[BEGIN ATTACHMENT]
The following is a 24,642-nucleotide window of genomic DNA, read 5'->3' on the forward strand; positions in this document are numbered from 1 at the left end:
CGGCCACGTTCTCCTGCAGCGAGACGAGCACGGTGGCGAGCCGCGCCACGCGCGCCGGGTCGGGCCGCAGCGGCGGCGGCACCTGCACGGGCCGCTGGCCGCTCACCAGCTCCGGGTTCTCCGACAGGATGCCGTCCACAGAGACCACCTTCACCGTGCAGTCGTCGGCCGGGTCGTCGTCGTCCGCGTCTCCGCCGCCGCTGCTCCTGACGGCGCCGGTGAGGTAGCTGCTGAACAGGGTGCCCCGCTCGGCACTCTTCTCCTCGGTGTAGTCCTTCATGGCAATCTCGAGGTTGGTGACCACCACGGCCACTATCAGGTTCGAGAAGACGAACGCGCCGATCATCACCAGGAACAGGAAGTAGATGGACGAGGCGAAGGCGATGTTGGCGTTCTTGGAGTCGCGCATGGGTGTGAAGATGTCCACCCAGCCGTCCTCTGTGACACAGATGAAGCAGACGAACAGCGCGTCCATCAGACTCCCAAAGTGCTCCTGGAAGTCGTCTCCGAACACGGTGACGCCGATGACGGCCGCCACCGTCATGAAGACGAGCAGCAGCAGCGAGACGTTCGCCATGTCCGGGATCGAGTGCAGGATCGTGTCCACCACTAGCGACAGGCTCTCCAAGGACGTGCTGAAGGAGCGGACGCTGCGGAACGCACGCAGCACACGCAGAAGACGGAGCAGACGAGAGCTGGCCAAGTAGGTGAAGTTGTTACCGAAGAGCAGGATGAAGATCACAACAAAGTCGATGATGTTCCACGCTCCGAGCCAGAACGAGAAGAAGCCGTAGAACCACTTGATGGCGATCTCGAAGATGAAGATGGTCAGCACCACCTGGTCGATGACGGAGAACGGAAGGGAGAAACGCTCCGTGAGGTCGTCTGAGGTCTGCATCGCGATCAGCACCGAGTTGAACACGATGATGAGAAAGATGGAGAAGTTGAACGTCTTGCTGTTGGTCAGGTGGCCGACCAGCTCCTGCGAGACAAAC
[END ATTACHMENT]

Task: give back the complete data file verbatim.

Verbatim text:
The following is a 24,642-nucleotide window of genomic DNA, read 5'->3' on the forward strand; positions in this document are numbered from 1 at the left end:
CGGCCACGTTCTCCTGCAGCGAGACGAGCACGGTGGCGAGCCGCGCCACGCGCGCCGGGTCGGGCCGCAGCGGCGGCGGCACCTGCACGGGCCGCTGGCCGCTCACCAGCTCCGGGTTCTCCGACAGGATGCCGTCCACAGAGACCACCTTCACCGTGCAGTCGTCGGCCGGGTCGTCGTCGTCCGCGTCTCCGCCGCCGCTGCTCCTGACGGCGCCGGTGAGGTAGCTGCTGAACAGGGTGCCCCGCTCGGCACTCTTCTCCTCGGTGTAGTCCTTCATGGCAATCTCGAGGTTGGTGACCACCACGGCCACTATCAGGTTCGAGAAGACGAACGCGCCGATCATCACCAGGAACAGGAAGTAGATGGACGAGGCGAAGGCGATGTTGGCGTTCTTGGAGTCGCGCATGGGTGTGAAGATGTCCACCCAGCCGTCCTCTGTGACACAGATGAAGCAGACGAACAGCGCGTCCATCAGACTCCCAAAGTGCTCCTGGAAGTCGTCTCCGAACACGGTGACGCCGATGACGGCCGCCACCGTCATGAAGACGAGCAGCAGCAGCGAGACGTTCGCCATGTCCGGGATCGAGTGCAGGATCGTGTCCACCACTAGCGACAGGCTCTCCAAGGACGTGCTGAAGGAGCGGACGCTGCGGAACGCACGCAGCACACGCAGAAGACGGAGCAGACGAGAGCTGGCCAAGTAGGTGAAGTTGTTACCGAAGAGCAGGATGAAGATCACAACAAAGTCGATGATGTTCCACGCTCCGAGCCAGAACGAGAAGAAGCCGTAGAACCACTTGATGGCGATCTCGAAGATGAAGATGGTCAGCACCACCTGGTCGATGACGGAGAACGGAAGGGAGAAACGCTCCGTGAGGTCGTCTGAGGTCTGCATCGCGATCAGCACCGAGTTGAACACGATGATGAGAAAGATGGAGAAGTTGAACGTCTTGCTGTTGGTCAGGTGGCCGACCAGCTCCTGCGAGACAAAC